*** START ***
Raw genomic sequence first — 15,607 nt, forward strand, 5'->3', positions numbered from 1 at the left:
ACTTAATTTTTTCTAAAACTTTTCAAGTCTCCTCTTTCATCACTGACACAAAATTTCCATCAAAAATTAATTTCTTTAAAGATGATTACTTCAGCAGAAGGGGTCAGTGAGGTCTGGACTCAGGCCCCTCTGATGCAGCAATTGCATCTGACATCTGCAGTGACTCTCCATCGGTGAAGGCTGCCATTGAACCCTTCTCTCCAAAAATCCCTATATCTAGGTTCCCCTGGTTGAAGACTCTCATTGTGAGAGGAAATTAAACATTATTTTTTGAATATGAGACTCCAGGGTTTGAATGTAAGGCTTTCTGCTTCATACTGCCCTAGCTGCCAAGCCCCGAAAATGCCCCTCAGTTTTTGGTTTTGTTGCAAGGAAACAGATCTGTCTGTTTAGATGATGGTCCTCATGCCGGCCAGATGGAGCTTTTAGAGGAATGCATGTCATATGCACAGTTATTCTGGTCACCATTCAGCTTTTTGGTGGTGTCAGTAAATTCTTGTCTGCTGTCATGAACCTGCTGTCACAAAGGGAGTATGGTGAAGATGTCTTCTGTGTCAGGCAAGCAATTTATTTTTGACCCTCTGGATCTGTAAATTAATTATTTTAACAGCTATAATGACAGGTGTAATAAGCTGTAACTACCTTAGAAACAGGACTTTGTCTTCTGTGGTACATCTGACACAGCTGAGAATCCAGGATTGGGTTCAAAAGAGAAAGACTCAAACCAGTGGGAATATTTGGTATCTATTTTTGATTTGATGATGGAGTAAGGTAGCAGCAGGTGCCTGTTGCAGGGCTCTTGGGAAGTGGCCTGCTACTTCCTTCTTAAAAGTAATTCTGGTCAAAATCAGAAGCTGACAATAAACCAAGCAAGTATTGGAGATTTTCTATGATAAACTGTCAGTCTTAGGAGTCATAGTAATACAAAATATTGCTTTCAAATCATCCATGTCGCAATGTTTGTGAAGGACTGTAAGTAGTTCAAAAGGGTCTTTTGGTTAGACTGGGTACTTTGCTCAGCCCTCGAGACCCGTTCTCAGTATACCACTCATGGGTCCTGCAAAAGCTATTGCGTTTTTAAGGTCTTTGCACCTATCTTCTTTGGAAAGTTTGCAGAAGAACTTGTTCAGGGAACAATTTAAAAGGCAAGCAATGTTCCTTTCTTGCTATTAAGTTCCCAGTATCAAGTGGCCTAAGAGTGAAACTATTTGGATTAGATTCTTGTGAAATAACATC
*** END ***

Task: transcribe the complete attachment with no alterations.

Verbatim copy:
Raw genomic sequence first — 15,607 nt, forward strand, 5'->3', positions numbered from 1 at the left:
ACTTAATTTTTTCTAAAACTTTTCAAGTCTCCTCTTTCATCACTGACACAAAATTTCCATCAAAAATTAATTTCTTTAAAGATGATTACTTCAGCAGAAGGGGTCAGTGAGGTCTGGACTCAGGCCCCTCTGATGCAGCAATTGCATCTGACATCTGCAGTGACTCTCCATCGGTGAAGGCTGCCATTGAACCCTTCTCTCCAAAAATCCCTATATCTAGGTTCCCCTGGTTGAAGACTCTCATTGTGAGAGGAAATTAAACATTATTTTTTGAATATGAGACTCCAGGGTTTGAATGTAAGGCTTTCTGCTTCATACTGCCCTAGCTGCCAAGCCCCGAAAATGCCCCTCAGTTTTTGGTTTTGTTGCAAGGAAACAGATCTGTCTGTTTAGATGATGGTCCTCATGCCGGCCAGATGGAGCTTTTAGAGGAATGCATGTCATATGCACAGTTATTCTGGTCACCATTCAGCTTTTTGGTGGTGTCAGTAAATTCTTGTCTGCTGTCATGAACCTGCTGTCACAAAGGGAGTATGGTGAAGATGTCTTCTGTGTCAGGCAAGCAATTTATTTTTGACCCTCTGGATCTGTAAATTAATTATTTTAACAGCTATAATGACAGGTGTAATAAGCTGTAACTACCTTAGAAACAGGACTTTGTCTTCTGTGGTACATCTGACACAGCTGAGAATCCAGGATTGGGTTCAAAAGAGAAAGACTCAAACCAGTGGGAATATTTGGTATCTATTTTTGATTTGATGATGGAGTAAGGTAGCAGCAGGTGCCTGTTGCAGGGCTCTTGGGAAGTGGCCTGCTACTTCCTTCTTAAAAGTAATTCTGGTCAAAATCAGAAGCTGACAATAAACCAAGCAAGTATTGGAGATTTTCTATGATAAACTGTCAGTCTTAGGAGTCATAGTAATACAAAATATTGCTTTCAAATCATCCATGTCGCAATGTTTGTGAAGGACTGTAAGTAGTTCAAAAGGGTCTTTTGGTTAGACTGGGTACTTTGCTCAGCCCTCGAGACCCGTTCTCAGTATACCACTCATGGGTCCTGCAAAAGCTATTGCGTTTTTAAGGTCTTTGCACCTATCTTCTTTGGAAAGTTTGCAGAAGAACTTGTTCAGGGAACAATTTAAAAGGCAAGCAATGTTCCTTTCTTGCTATTAAGTTCCCAGTATCAAGTGGCCTAAGAGTGAAACTATTTGGATTAGATTCTTGTGAAATAACATC